Bryn Mawr Classical Review 2012.04.54
Khaled Anatolios, Retrieving Nicaea: the Development and Meaning of Trinitarian Doctrine. Grand Rapids, MI: Baker Academic, 2011. Pp. xviii, 322. ISBN 9780801031328. $39.99.
Reviewed by Benjamin de Lee, University of California, Los Angeles (firstname.lastname@example.org)
Khaled Anatolios's historical study of Nicaea is a thorough overview of Trinitarian debates from the fourth to fifth centuries. Anatolios considers Augustine alongside two major Greek thinkers, Athanasius and Gregory of Nyssa, as well as providing a thorough background to the theological controversy which supposedly began with Arius and Alexander of Alexandria. With its careful and clear explanations, helpful chapter divisions and headings, and detailed footnotes, Retrieving Nicaea is a historical overview, an erudite scholarly study, and a useful work for both students and advanced scholars.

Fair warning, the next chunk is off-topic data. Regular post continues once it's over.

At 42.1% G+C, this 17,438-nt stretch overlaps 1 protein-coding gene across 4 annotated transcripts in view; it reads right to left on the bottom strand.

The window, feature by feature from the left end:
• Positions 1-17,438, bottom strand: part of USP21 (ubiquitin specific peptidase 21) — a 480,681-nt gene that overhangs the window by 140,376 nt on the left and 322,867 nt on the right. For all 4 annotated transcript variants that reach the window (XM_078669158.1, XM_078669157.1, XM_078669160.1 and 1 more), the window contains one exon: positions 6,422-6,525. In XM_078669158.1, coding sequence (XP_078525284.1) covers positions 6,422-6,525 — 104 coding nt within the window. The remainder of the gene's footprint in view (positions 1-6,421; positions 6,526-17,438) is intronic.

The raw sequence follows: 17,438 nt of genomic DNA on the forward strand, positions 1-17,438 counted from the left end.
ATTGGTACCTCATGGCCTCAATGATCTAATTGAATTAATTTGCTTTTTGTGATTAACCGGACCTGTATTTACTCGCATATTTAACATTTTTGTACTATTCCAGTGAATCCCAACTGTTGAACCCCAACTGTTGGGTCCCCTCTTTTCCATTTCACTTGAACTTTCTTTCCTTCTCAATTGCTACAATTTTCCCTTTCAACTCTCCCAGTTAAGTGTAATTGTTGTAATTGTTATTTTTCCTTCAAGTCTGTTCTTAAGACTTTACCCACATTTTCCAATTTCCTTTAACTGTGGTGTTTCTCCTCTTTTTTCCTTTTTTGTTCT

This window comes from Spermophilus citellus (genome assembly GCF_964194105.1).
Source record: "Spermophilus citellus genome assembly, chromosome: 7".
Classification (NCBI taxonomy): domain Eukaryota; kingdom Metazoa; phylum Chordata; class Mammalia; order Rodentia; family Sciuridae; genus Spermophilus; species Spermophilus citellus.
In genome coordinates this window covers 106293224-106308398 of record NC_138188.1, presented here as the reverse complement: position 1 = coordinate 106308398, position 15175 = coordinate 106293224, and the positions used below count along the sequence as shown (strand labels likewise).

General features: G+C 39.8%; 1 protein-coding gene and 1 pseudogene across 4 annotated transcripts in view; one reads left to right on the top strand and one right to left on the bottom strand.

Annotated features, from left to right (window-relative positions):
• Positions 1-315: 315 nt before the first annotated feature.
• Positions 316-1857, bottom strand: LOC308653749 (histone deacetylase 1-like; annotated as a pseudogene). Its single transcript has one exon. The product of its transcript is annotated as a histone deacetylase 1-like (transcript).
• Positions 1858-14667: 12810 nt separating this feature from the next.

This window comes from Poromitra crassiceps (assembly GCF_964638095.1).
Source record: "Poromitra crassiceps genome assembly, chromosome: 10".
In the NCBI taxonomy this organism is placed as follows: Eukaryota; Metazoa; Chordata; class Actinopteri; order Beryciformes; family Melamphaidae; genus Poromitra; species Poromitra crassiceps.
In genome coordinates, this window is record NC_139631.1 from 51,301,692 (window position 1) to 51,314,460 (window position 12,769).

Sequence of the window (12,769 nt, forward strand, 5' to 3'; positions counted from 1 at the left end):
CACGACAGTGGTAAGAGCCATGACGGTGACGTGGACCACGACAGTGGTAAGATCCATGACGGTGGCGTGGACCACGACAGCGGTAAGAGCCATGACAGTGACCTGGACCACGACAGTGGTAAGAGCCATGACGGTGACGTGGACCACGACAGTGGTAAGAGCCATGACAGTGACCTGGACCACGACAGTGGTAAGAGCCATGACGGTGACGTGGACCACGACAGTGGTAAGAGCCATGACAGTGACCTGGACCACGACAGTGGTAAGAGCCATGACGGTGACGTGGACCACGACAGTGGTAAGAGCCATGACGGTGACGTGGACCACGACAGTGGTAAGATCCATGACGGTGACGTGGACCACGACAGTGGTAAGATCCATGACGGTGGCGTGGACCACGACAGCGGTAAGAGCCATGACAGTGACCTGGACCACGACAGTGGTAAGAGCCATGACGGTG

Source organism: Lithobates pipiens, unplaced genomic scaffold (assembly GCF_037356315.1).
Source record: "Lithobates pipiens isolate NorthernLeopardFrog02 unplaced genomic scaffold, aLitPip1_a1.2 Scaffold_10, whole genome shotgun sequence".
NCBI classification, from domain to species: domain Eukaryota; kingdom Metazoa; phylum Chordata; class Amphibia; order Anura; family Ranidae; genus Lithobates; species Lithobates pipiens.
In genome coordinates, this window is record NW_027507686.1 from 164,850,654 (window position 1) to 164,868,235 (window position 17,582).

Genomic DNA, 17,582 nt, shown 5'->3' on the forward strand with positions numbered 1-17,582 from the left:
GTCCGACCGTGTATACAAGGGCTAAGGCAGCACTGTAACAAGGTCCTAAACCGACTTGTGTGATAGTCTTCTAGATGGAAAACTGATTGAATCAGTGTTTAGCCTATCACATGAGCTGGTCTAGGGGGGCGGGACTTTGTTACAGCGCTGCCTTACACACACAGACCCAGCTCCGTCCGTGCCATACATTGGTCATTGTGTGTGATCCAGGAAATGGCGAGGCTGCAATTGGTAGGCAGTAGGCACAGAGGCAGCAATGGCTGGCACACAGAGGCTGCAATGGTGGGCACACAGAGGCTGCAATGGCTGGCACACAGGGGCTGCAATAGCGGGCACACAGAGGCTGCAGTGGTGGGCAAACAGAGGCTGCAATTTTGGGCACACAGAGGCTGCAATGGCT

In the foreword, Brian Daley, after briefly surveying Trinitarian theology of the past few decades, somewhat misleadingly declares Anatolios's work to be not mere “intellectual history,” but “a work of profound theology.” However, theology was the intellectual history of this period, so such a statement sets up a false dichotomy. Anatolios himself in his Preface states that his aim is “to engage both historical and systematic theologians in a conversation about the enduring value of the historical development of trinitarian doctrine for its systematic exposition.” In his helpful introduction he gives a detailed plan of the book with a criticism of modern “trajectories” (conveniently reduced to three) in Trinitarian theology. Anatolios finds all three lacking, and aims to understand Christian Trinitarian doctrine in the sense that the original proponents understood it. With this approach, he follows similar recent works, like that of John Behr and Lewis Ayres, both of whom he mentions in footnotes and regards as having complementary approaches. Anatolios's apology that the book is not a history is somewhat over-stated: while he does not carefully trace and analyze political and historical events in the vein of David Brakke’s or Harold Drake's work, he does provide an intellectual history of the foundational doctrine of the Trinity.